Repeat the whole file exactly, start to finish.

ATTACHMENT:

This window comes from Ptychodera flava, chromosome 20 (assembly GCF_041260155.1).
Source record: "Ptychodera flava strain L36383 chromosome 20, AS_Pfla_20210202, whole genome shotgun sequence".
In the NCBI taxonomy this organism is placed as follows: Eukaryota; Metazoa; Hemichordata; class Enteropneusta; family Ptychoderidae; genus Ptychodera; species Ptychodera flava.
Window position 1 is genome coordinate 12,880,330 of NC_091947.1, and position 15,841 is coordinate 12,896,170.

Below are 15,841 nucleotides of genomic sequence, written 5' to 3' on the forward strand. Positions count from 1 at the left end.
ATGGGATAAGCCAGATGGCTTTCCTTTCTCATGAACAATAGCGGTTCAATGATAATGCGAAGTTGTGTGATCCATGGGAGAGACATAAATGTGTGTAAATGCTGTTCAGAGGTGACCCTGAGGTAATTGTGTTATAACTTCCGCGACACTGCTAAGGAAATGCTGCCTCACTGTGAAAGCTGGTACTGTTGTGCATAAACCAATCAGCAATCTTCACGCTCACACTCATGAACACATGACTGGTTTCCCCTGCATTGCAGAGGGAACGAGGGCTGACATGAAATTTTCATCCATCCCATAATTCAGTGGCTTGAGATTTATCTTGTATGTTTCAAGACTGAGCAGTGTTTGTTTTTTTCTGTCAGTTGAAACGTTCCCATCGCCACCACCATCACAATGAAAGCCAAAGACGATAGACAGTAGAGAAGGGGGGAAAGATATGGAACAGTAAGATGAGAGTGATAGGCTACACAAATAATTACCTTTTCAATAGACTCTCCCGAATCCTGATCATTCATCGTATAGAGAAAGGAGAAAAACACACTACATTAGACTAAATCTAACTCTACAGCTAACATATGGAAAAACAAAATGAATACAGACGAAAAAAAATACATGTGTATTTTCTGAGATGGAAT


This window comes from Ptychodera flava, chromosome 20 (assembly GCF_041260155.1).
Source record: "Ptychodera flava strain L36383 chromosome 20, AS_Pfla_20210202, whole genome shotgun sequence".
In the NCBI taxonomy this organism is placed as follows: Eukaryota; Metazoa; Hemichordata; class Enteropneusta; family Ptychoderidae; genus Ptychodera; species Ptychodera flava.
Window position 1 is genome coordinate 12,880,330 of NC_091947.1, and position 15,841 is coordinate 12,896,170.

Below are 15,841 nucleotides of genomic sequence, written 5' to 3' on the forward strand. Positions count from 1 at the left end.
ATGGGATAAGCCAGATGGCTTTCCTTTCTCATGAACAATAGCGGTTCAATGATAATGCGAAGTTGTGTGATCCATGGGAGAGACATAAATGTGTGTAAATGCTGTTCAGAGGTGACCCTGAGGTAATTGTGTTATAACTTCCGCGACACTGCTAAGGAAATGCTGCCTCACTGTGAAAGCTGGTACTGTTGTGCATAAACCAATCAGCAATCTTCACGCTCACACTCATGAACACATGACTGGTTTCCCCTGCATTGCAGAGGGAACGAGGGCTGACATGAAATTTTCATCCATCCCATAATTCAGTGGCTTGAGATTTATCTTGTATGTTTCAAGACTGAGCAGTGTTTGTTTTTTTCTGTCAGTTGAAACGTTCCCATCGCCACCACCATCACAATGAAAGCCAAAGACGATAGACAGTAGAGAAGGGGGGAAAGATATGGAACAGTAAGATGAGAGTGATAGGCTACACAAATAATTACCTTTTCAATAGACTCTCCCGAATCCTGATCATTCATCGTATAGAGAAAGGAGAAAAACACACTACATTAGACTAAATCTAACTCTACAGCTAACATATGGAAAAACAAAATGAATACAGACGAAAAAAAATACATGTGTATTTTCTGAGATGGAAT